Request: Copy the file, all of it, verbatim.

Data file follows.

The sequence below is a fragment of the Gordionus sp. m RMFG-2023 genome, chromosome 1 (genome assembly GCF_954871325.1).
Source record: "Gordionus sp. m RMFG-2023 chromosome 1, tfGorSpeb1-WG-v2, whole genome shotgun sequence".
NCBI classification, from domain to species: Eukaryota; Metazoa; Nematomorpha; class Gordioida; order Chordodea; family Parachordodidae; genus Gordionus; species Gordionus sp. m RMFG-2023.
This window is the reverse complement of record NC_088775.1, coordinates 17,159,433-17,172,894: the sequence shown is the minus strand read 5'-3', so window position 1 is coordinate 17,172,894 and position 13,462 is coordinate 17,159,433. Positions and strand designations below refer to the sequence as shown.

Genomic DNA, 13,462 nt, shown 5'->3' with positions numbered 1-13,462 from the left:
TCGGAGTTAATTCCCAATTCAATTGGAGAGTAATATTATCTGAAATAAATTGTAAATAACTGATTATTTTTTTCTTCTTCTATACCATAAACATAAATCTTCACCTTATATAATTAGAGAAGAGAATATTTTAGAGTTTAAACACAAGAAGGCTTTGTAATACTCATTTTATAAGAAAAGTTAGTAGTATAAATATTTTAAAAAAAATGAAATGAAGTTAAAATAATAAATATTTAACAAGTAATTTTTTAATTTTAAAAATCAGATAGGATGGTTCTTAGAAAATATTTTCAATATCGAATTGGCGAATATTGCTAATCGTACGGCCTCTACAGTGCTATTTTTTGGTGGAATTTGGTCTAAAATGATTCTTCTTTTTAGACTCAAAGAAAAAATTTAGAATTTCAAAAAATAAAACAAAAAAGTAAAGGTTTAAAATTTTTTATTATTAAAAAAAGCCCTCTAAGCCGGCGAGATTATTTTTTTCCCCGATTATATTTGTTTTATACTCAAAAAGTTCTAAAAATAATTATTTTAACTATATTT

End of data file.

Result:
The sequence below is a fragment of the Gordionus sp. m RMFG-2023 genome, chromosome 1 (genome assembly GCF_954871325.1).
Source record: "Gordionus sp. m RMFG-2023 chromosome 1, tfGorSpeb1-WG-v2, whole genome shotgun sequence".
NCBI classification, from domain to species: Eukaryota; Metazoa; Nematomorpha; class Gordioida; order Chordodea; family Parachordodidae; genus Gordionus; species Gordionus sp. m RMFG-2023.
This window is the reverse complement of record NC_088775.1, coordinates 17,159,433-17,172,894: the sequence shown is the minus strand read 5'-3', so window position 1 is coordinate 17,172,894 and position 13,462 is coordinate 17,159,433. Positions and strand designations below refer to the sequence as shown.

Genomic DNA, 13,462 nt, shown 5'->3' with positions numbered 1-13,462 from the left:
TCGGAGTTAATTCCCAATTCAATTGGAGAGTAATATTATCTGAAATAAATTGTAAATAACTGATTATTTTTTTCTTCTTCTATACCATAAACATAAATCTTCACCTTATATAATTAGAGAAGAGAATATTTTAGAGTTTAAACACAAGAAGGCTTTGTAATACTCATTTTATAAGAAAAGTTAGTAGTATAAATATTTTAAAAAAAATGAAATGAAGTTAAAATAATAAATATTTAACAAGTAATTTTTTAATTTTAAAAATCAGATAGGATGGTTCTTAGAAAATATTTTCAATATCGAATTGGCGAATATTGCTAATCGTACGGCCTCTACAGTGCTATTTTTTGGTGGAATTTGGTCTAAAATGATTCTTCTTTTTAGACTCAAAGAAAAAATTTAGAATTTCAAAAAATAAAACAAAAAAGTAAAGGTTTAAAATTTTTTATTATTAAAAAAAGCCCTCTAAGCCGGCGAGATTATTTTTTTCCCCGATTATATTTGTTTTATACTCAAAAAGTTCTAAAAATAATTATTTTAACTATATTT